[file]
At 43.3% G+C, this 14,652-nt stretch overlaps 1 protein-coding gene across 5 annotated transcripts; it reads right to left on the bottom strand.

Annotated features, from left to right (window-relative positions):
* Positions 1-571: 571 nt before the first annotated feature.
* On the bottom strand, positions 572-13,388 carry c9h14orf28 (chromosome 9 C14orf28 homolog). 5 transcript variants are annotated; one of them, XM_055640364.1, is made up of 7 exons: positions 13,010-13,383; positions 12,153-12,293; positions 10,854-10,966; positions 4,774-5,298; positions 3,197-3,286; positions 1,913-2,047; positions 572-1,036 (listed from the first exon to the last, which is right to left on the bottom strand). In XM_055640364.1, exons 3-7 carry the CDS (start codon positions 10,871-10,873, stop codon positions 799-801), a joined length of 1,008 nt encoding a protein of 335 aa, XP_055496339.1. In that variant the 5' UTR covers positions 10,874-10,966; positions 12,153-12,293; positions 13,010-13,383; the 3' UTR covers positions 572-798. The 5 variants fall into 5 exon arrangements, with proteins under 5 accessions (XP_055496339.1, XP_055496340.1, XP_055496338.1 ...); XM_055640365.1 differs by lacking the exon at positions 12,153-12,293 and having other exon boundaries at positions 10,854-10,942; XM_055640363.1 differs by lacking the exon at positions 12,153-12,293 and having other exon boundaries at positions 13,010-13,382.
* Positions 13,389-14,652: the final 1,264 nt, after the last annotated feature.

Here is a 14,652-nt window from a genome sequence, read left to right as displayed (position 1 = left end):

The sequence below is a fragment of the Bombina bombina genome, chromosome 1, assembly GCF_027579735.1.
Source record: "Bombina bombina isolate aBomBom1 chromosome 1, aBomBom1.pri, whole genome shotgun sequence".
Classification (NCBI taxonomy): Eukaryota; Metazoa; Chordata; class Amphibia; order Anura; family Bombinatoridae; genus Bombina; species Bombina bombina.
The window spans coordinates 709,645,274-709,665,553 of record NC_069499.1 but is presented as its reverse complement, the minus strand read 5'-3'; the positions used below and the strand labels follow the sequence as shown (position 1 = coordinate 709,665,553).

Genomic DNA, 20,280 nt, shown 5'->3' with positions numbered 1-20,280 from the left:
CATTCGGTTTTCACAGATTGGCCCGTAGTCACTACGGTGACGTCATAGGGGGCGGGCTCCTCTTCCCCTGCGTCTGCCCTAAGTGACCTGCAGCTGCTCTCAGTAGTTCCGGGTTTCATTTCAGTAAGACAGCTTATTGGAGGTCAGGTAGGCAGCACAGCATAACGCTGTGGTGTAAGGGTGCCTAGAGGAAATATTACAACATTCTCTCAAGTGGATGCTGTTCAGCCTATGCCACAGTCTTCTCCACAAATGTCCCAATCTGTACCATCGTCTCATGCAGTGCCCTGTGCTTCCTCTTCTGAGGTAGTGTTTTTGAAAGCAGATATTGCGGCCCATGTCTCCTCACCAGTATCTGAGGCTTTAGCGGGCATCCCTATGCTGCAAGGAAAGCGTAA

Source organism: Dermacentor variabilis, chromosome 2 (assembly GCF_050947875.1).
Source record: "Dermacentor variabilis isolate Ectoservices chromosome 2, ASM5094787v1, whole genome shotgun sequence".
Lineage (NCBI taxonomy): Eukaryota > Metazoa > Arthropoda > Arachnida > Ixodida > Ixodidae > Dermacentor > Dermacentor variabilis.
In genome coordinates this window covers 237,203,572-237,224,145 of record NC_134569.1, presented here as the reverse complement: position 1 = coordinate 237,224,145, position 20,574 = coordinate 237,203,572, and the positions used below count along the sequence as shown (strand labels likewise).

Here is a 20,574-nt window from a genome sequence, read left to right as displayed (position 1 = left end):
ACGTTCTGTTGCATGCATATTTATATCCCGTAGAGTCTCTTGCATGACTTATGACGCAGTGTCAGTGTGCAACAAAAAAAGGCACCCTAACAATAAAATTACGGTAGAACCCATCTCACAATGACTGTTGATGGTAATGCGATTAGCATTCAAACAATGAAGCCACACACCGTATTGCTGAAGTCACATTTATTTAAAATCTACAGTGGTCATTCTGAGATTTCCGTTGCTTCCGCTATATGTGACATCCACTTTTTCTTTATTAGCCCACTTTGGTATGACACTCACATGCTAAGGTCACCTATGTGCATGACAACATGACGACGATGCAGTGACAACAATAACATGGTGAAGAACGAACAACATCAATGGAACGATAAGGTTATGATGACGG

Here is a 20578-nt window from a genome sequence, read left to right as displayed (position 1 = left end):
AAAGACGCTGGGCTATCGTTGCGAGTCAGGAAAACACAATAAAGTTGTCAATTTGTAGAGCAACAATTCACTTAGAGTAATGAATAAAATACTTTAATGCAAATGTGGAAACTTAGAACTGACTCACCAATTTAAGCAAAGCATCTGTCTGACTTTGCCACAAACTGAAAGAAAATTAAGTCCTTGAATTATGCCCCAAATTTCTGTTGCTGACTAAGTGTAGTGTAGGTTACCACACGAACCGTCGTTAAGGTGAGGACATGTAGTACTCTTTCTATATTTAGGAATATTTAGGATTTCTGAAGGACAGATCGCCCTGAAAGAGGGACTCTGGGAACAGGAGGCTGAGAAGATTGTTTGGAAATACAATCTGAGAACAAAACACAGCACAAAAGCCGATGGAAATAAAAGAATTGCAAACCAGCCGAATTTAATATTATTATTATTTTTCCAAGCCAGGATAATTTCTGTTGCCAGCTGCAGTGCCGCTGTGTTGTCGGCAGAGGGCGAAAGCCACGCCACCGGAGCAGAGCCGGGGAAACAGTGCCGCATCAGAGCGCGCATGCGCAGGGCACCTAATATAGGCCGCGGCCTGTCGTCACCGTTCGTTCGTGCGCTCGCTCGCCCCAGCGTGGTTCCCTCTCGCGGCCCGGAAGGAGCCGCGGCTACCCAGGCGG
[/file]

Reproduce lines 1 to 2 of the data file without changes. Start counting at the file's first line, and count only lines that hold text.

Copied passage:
At 43.3% G+C, this 14,652-nt stretch overlaps 1 protein-coding gene across 5 annotated transcripts; it reads right to left on the bottom strand.

Annotated features, from left to right (window-relative positions):